COP’s Raeesah Khan report: Pritam Singh rejects findings, says WP’s evidences ignored

  • Oops!
    Something went wrong.
    Please try again later.
·3-min read
In this article:
  • Oops!
    Something went wrong.
    Please try again later.
Leader of the Opposition Pritam Singh. (PHOTO: Screenshot/MCI YouTube channel)
Leader of the Opposition Pritam Singh. (PHOTO: Screenshot/MCI YouTube channel)

SINGAPORE — Workers' Party (WP) secretary-general Pritam Singh rejected the findings of the Committee of Privileges (COP) on ex-WP Member of Parliament Raeesah Khan being instructed by him to take her lie in Parliament to the grave.

In an impassioned defence in Parliament on Tuesday (15 February), the Leader of the Opposition said that the COP had disregarded evidence provided by WP in its report, and came to conclusions that he had smeared Raeesah and "weaponised" her mental state, both of which he rejected.

Singh was speaking during a parliamentary debate on two motions relating to the COP recommendations to fine Raeesah $35,000 for lying to the House multiple times and abusing her parliamentary privilege; and for him and WP vice-chairman Faisal Manap to be referred to the public prosecutor for possible criminal charges.

"The COP did not appear to want to get to the bottom of why Ms Khan first lied in Parliament nor why she had a propensity to lie with respect to her anecdote, both in and out of this House," he said.

"What took centrestage instead was her uncorroborated testimony that she was instructed to take her lie to the grave by the WP leadership, a fabrication which never came out from any witness at the Committee of Privileges except Ms Raeesah Khan herself. I reject this finding completely."

Conclusion rested on uncorroborated evidence by Raeesah

Singh said that the COP's conclusion that he told Raeesah to take her lie to the grave rested on an uncorroborated piece of evidence: a WhatsApp text originating from Raeesah herself.

"The COP does not question Ms Khan’s credibility even though she was the one who lied in this House, by her own admission, and even though she also lied when she first communicated with me about this matter," he said.

Singh added that several evidence he submitted to the COP had either not been noted, or not been included in the committee's report.

The first was the notes of the WP's disciplinary panel which showed that Raeesah tendered, on her own accord, documents which revealed that she the patient of a psychotherapist who had referred her to a psychiatrist. The second was that Raeesah had voluntarily shared with the panel on 29 November that she suffered from dissociation.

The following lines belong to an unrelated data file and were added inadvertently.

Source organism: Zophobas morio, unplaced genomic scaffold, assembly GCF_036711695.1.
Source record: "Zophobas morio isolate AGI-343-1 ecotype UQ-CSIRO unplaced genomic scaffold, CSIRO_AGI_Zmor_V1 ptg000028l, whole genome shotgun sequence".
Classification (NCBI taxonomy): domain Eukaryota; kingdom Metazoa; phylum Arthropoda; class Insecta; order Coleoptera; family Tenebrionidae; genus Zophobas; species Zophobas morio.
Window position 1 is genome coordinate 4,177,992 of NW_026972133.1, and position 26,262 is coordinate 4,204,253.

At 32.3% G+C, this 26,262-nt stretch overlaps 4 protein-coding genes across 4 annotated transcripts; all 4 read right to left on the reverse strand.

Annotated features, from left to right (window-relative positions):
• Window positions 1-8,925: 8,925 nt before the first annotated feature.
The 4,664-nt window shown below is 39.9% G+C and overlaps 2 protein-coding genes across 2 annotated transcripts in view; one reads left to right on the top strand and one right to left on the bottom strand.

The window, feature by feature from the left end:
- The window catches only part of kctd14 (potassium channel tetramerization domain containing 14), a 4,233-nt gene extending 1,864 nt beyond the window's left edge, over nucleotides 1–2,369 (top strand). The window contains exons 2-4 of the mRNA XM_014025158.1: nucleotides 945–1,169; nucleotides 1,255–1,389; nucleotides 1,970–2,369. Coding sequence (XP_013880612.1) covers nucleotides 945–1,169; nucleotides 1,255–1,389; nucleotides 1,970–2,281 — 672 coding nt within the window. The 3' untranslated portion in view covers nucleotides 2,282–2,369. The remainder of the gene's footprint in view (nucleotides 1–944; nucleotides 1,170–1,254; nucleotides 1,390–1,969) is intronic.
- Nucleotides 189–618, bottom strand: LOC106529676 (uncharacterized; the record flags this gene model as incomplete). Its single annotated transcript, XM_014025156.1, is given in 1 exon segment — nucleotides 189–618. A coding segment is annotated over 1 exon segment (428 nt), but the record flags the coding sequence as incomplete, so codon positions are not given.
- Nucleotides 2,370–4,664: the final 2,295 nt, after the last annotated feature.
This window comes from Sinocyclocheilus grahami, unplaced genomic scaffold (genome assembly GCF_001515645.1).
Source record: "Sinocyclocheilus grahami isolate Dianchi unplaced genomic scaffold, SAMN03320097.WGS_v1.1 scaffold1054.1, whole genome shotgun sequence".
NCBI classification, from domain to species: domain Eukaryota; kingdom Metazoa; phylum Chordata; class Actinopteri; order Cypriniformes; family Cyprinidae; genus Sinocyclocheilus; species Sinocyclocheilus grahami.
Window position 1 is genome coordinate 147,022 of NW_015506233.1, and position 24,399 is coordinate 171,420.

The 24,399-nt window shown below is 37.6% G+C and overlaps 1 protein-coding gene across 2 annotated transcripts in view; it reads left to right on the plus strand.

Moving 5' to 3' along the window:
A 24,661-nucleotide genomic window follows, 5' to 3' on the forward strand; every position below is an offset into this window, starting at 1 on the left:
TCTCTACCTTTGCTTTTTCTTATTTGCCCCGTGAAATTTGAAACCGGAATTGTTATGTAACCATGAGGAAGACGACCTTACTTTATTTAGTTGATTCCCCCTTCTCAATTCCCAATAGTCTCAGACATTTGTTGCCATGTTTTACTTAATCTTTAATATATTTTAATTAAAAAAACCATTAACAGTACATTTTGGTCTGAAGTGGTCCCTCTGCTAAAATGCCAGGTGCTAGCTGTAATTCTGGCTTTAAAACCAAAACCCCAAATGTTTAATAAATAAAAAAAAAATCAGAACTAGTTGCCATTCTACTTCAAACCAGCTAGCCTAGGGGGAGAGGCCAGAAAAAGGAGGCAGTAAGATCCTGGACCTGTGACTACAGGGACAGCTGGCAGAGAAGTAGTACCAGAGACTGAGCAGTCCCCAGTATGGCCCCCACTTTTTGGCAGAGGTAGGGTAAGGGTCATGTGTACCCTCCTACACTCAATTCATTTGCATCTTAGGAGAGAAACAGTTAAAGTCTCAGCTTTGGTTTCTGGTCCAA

"I believed that Ms Khan should not be excessively punished for a condition she could be labouring under, and the COP ought to see it as a mitigatory point in her favour," he said.

"I reject this assertion that in raising the matter of Ms Khan’s mental health to a fact-finding body with a view to considering an appropriate punishment on her, I had somehow smeared her, or worse, somehow cast aspersions on those with mental health conditions."

Gave Raeesah too much time to clarify lie

Singh acknowledged, however, that he gave Raeesah too much time to clarify the lie she originally made on 3 August last year. The former Sengkang GRC MP had waited until 1 November before admitting that she had lied in Parliament over a claim that she had accompanied a sexual assault victim to a police station, where the victim was allegedly treated insensitively.

Singh insisted that he had done so because he was sympathetic to how Raeesah had been a sexual assault victim, as recounted by her. However, he rejected Raeesah's assertion during the COP hearings that he had told her to "take the lie to the grave".

He said a natural explanation for her assertion was how it was human nature to feel "disenchantment" with the party and its leadership once she saw the curtain coming down on her political career after she resigned.

"When your departure is precipitated by an overwhelming loss of support from your party members and colleagues except for your closest allies, from a human behaviour standpoint, I can understand why a person would turn against one’s party leaders," Singh said.

Stay in the know on-the-go: Join Yahoo Singapore's Telegram channel at

Our goal is to create a safe and engaging place for users to connect over interests and passions. In order to improve our community experience, we are temporarily suspending article commenting